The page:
The Greek words (Τί ἐμοὶ καὶ σοὶ) literally mean, What to me and to thee? But the Greek phraseology is of the same import with the Latin — Quid tibi mecum? (what hast thou to do with me?) The old translator led many people into a mistake, by supposing Christ to have asserted, that it was no concern of his, or of his mother’s, if the wine fell short. But from the second clause we may easily conclude how far removed this is from Christ’s meaning; for he takes upon himself this concern, and declares that it belongs to him to do so, when he adds, my hour is not yet come. Both ought to be joined together — that Christ understands what it is necessary for him to do, and yet that he will not act in this matter at his mother’s suggestion.

It is a remarkable passage certainly; for why does he absolutely refuse to his mother what he freely granted afterwards, on so many occasions, to all sorts of persons? Again, why is he not satisfied with a bare refusal? and why does he reduce her to the ordinary rank of women, and not even deign to call her mother? This saying of Christ openly and manifestly warns men to beware lest, by too superstitiously elevating the honor of the name of mother in the Virgin Mary, 4545     “En la vierge Marie.” they transfer to her what belongs exclusively to God. Christ, therefore, addresses his mother in this manner, in order to lay down a perpetual and general instruction to all ages, that his divine glory must not be obscured by excessive honor paid to his mother.

How necessary this warning became, in consequence of the gross and disgraceful superstitions which followed afterwards, is too well known. For Mary has been constituted the Queen of Heaven, the Hope, the Life, and the Salvation of the world; and, in short, their fury and madness proceeded so far that they stripped Christ of his spoils, and left him almost naked. And when we condemn those horrid blasphemies against the Son of God, the Papists call us malignant and envious; and — what is worse — they maliciously slander us as deadly foes to the honor of the holy Virgin. As if she had not all the honor that is due to her, unless she were made a Goddess; or as if it were treating her with respect, to adorn her with blasphemous titles, and to substitute her in the room of Christ. The Papists, therefore, offer a grievous insult to Mary when, in order to disfigure her by false praises, they take from God what belongs to Him.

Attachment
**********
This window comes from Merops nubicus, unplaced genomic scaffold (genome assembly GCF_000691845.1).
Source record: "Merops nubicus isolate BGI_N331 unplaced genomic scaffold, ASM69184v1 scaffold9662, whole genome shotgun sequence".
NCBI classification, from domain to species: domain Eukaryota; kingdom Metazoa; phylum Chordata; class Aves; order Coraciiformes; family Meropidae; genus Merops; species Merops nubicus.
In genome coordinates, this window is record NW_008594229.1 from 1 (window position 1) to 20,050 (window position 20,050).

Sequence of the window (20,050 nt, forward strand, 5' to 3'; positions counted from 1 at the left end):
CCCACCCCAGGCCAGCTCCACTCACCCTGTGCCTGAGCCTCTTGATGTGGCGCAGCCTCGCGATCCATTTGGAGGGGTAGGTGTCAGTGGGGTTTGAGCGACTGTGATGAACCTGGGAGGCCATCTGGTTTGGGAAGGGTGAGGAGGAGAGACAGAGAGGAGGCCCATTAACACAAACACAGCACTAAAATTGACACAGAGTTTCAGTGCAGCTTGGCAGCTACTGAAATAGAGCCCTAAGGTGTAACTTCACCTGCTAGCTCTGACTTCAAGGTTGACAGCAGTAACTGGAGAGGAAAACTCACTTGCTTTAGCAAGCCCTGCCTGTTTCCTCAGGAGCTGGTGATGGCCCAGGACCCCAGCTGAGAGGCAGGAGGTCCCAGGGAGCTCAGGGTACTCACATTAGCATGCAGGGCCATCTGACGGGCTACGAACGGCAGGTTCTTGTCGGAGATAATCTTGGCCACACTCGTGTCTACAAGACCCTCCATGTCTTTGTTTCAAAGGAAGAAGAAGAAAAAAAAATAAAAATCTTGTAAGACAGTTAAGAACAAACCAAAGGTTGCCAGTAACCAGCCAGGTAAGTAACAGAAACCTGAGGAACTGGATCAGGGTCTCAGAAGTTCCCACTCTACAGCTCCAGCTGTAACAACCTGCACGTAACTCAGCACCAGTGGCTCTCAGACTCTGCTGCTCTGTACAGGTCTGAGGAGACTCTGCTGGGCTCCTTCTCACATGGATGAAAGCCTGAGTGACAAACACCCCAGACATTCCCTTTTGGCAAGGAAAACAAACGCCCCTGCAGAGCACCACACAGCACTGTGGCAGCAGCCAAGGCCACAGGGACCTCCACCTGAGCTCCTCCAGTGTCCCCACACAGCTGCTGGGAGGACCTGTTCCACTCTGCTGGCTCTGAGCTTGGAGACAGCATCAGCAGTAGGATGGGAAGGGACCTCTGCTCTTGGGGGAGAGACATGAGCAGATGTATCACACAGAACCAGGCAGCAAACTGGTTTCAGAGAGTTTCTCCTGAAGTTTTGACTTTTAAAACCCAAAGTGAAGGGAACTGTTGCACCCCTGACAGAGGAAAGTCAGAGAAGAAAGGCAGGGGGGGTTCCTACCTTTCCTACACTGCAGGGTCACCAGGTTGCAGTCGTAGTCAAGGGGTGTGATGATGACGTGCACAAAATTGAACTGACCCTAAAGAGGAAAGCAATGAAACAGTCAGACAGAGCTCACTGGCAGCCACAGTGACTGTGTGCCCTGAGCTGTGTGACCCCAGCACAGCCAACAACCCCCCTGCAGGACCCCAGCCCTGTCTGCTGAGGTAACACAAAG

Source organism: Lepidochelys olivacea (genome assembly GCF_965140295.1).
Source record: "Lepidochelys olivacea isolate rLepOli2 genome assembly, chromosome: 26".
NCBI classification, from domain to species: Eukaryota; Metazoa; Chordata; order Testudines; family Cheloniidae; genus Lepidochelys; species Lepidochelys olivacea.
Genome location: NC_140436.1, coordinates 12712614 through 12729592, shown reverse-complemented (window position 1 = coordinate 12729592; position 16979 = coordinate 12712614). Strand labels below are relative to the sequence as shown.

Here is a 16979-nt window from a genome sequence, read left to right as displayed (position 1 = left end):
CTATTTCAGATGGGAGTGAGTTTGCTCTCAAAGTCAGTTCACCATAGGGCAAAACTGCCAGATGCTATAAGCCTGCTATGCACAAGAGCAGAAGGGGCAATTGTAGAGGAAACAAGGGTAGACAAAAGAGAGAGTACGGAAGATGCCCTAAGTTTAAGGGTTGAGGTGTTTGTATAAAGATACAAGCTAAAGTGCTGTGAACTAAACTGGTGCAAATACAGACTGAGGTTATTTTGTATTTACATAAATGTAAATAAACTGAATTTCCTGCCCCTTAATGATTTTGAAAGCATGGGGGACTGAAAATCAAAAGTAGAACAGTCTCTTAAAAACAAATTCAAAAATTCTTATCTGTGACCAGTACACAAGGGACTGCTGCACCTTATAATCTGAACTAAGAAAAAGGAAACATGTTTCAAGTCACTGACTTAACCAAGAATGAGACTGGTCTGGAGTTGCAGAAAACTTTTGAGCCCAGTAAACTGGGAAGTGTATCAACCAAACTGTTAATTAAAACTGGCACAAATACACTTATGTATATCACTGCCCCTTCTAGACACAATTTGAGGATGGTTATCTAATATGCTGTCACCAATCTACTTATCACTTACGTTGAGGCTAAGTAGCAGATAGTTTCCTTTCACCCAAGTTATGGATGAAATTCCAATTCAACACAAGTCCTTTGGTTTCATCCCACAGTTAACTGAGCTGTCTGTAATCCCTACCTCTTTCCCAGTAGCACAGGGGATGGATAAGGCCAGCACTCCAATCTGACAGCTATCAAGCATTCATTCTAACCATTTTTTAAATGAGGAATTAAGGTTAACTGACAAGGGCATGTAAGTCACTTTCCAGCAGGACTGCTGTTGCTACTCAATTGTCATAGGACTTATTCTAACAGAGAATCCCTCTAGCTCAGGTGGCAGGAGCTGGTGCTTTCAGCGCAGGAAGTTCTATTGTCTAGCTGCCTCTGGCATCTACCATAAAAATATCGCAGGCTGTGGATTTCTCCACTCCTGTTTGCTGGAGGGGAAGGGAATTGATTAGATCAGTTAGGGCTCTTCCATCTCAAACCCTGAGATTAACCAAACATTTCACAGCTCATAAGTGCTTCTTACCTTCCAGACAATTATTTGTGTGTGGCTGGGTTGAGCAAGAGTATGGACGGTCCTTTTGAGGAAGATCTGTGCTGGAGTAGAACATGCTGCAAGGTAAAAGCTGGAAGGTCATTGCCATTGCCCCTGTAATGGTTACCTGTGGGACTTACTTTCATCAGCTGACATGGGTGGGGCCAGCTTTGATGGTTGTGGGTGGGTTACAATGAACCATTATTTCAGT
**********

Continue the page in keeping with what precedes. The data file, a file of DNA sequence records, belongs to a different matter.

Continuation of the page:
My hour is not yet come. He means that he has not hitherto delayed through carelessness or indolence, but at the same time he states indirectly that he will attend to the matter, when the proper time for it shall arrive. As he reproves his mother for unseasonable haste, so, on the other hand, he gives reason to expect a miracle. The holy Virgin acknowledges both, for she abstains from addressing him any farther; and when she advises the servants to do whatever he commands, she shows that she expects something now. But the instruction conveyed here is still more extensive that whenever the Lord holds us in suspense, and delays his aid, he is not therefore asleep, but, on the contrary, regulates all His works in such a manner that he does nothing but at the proper time. Those who have applied this passage to prove that the time of events is appointed by Fate, are too ridiculous to require a single word to be said for refuting them. The hour of Christ sometimes denotes the hour which had been appointed to him by the Father; and by his time he will afterwards designate what he found to be convenient and suitable for executing the commands of his Father; but in this place he claims the right to take and choose the time for working and for displaying his Divine power. 4646     “De bosongner et desployer sa virtue Divine.”


VIEWNAME is study